Nearly three decades ago, we were looking at markets to expand our thriving post frame building kit package business into. Having then shipped buildings from the Willamette Valley of Oregon into Arizona and Colorado, Texas did not feel like it would be much of a leap.
In doing research, it appeared the number one competition would be from people who were welding together sections of oil derrick pipe to use for building columns and trusses. As these buildings were not regulated by the Building Codes and were far enough away from the gulf coast to be fairly immune from the ravages of hurricanes, many of them using steel tubing probably survived due to dumb luck. Certainly no engineering was involved in them.
As it turned out, we had plenty of business close to home, so went no further at the time.
Fast forward to 2012 and Hansen Pole Buildings, by the utilization of partnerships with suppliers in all 50 states, has the ability to deliver buildings “locally” anywhere in the country.
One of my own clients happens to live in Texas and needed a building for his high quality alfalfa. Weather there is such as to allow him to harvest four times a year. It would benefit him to be able to store crop and sell when the market was high, rather than having to harvest and sell at whatever the market would bear at time of cutting.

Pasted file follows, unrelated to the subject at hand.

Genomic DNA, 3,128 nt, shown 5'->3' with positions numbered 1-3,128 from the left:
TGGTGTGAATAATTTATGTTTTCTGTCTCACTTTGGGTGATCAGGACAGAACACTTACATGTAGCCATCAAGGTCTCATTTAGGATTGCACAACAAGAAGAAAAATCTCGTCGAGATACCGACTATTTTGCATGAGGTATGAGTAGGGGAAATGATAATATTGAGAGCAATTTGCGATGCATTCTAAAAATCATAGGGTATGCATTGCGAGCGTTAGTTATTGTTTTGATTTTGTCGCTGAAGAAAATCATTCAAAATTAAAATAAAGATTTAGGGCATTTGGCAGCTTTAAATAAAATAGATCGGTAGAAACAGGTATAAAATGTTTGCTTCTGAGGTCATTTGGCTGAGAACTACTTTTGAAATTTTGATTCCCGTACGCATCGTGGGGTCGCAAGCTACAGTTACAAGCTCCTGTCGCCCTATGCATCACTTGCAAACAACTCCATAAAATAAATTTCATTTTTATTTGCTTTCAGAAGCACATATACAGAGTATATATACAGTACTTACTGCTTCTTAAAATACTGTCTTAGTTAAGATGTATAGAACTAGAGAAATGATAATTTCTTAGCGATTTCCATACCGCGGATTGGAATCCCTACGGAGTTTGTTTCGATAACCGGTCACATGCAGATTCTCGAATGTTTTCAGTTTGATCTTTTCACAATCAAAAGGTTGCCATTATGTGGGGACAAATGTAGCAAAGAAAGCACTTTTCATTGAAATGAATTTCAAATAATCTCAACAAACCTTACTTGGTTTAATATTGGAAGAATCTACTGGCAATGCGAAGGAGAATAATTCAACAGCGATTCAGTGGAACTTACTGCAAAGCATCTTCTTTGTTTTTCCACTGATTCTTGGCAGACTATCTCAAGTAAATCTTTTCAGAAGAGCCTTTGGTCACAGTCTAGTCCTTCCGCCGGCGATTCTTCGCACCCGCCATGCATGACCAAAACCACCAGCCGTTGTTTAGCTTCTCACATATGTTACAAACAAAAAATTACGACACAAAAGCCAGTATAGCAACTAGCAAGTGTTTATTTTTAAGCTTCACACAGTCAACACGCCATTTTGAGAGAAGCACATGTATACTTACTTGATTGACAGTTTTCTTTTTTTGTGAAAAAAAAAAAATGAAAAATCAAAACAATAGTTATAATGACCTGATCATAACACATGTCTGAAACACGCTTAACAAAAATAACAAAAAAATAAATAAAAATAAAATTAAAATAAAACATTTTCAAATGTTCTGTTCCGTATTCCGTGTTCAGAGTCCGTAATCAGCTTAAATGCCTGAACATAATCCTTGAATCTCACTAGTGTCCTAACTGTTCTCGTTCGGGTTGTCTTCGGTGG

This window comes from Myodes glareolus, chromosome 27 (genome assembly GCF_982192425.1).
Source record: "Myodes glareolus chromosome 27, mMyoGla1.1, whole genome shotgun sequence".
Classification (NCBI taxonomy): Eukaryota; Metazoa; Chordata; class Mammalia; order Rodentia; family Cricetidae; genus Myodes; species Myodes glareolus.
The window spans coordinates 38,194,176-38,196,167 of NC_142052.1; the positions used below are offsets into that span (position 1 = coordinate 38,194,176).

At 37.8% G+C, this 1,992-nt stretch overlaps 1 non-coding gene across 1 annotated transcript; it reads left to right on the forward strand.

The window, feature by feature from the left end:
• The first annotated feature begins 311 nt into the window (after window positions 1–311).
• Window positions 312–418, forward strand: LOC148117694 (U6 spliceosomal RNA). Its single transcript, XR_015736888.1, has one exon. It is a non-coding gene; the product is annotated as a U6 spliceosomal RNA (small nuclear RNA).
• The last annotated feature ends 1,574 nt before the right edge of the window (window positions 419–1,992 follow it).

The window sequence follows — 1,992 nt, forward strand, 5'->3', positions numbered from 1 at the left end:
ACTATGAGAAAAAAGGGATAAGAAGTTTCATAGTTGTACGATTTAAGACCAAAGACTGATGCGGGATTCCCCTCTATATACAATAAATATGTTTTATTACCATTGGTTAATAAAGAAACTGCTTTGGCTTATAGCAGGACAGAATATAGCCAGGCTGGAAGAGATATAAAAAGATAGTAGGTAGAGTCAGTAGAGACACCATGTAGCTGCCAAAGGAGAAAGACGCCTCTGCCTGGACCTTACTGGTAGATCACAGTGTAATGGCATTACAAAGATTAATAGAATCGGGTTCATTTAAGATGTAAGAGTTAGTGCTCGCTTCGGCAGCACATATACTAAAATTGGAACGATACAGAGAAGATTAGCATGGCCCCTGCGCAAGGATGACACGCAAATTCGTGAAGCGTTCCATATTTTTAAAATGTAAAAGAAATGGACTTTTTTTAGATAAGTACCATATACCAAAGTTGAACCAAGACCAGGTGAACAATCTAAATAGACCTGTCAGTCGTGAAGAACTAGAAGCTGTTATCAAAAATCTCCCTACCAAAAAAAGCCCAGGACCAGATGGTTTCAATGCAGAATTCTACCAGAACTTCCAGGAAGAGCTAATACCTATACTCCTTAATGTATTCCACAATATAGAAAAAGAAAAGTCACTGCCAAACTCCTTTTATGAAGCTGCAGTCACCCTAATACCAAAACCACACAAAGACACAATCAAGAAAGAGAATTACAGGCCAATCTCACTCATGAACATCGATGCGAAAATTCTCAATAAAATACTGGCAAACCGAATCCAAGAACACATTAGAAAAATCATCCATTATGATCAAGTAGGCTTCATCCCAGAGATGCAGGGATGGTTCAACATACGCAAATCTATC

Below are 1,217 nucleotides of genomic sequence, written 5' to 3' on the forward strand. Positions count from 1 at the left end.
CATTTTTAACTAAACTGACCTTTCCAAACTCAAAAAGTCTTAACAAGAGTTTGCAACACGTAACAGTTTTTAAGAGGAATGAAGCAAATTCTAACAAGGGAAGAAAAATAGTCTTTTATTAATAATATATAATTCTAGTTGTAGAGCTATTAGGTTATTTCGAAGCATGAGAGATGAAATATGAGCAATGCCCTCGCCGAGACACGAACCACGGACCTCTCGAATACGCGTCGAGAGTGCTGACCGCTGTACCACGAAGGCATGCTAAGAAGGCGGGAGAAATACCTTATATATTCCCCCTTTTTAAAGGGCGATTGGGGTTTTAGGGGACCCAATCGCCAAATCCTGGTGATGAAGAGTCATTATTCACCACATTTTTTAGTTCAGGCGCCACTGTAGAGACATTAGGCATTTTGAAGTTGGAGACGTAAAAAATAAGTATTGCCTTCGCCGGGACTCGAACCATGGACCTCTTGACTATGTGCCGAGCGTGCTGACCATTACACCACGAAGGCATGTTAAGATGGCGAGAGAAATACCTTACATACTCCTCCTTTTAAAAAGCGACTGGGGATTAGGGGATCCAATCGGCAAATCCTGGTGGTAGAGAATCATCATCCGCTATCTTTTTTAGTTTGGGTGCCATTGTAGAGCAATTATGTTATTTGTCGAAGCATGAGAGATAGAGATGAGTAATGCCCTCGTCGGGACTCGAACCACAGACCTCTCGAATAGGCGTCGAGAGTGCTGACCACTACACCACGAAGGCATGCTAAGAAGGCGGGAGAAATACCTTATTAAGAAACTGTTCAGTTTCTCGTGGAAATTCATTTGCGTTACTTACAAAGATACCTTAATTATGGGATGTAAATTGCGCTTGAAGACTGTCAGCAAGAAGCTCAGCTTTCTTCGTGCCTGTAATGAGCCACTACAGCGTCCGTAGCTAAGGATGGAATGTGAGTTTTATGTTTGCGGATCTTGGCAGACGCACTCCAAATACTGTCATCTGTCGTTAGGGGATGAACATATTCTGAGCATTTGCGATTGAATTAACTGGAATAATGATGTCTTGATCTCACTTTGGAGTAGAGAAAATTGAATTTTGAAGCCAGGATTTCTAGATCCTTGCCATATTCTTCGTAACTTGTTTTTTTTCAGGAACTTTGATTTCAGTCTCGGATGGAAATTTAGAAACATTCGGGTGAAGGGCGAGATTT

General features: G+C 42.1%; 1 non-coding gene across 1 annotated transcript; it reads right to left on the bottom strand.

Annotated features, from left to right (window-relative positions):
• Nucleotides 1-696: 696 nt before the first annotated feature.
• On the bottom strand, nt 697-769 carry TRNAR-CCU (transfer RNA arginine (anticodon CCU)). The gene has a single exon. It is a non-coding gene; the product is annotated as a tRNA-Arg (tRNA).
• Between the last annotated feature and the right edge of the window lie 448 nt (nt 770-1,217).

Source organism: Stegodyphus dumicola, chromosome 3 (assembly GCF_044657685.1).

In discussing his building needs, he told me we were competing against a company from Oklahoma which I was unfamiliar with. The lovely thing about the internet is I was able to visit their website and get some insights into how their buildings went together.
While their website does not have schematics or sample plans to show construction techniques, it does offer some material lists. Most amazing to me, was the use of three inch square 3/16” thick steel tubing for building columns on 16 foot tall buildings. The material list online shows the steel tubing to be in 20 foot lengths, which leads me to believe the plan is to embed the tubes up to four feet into the ground!
If you were using wood columns, a 16’ tall building would normally require a 6” x 8” column, which makes me look at a 3” steel post with great suspicion. In most states, there is little or no code enforcement. Does that mean you should “get by” with a building which structurally is doomed to fall down? If it were my money investment, I’d sure want my hard earned dollars to “stand up” to time. This means following the building code, which is written to protect….me….and my hard earned dollars. Not to mention protection of whatever I have inside my new building.
While I am personally more than a little uncomfortable with the idea of a building this size being supported by columns this small, steel tubing placed into the ground sounds like an invitation for disaster. Steel is not resistant to the type of decay it will be subject to when embedded in the ground. It will…rust. Just this alone would be “enough” to make me steer clear of this type of pole building construction.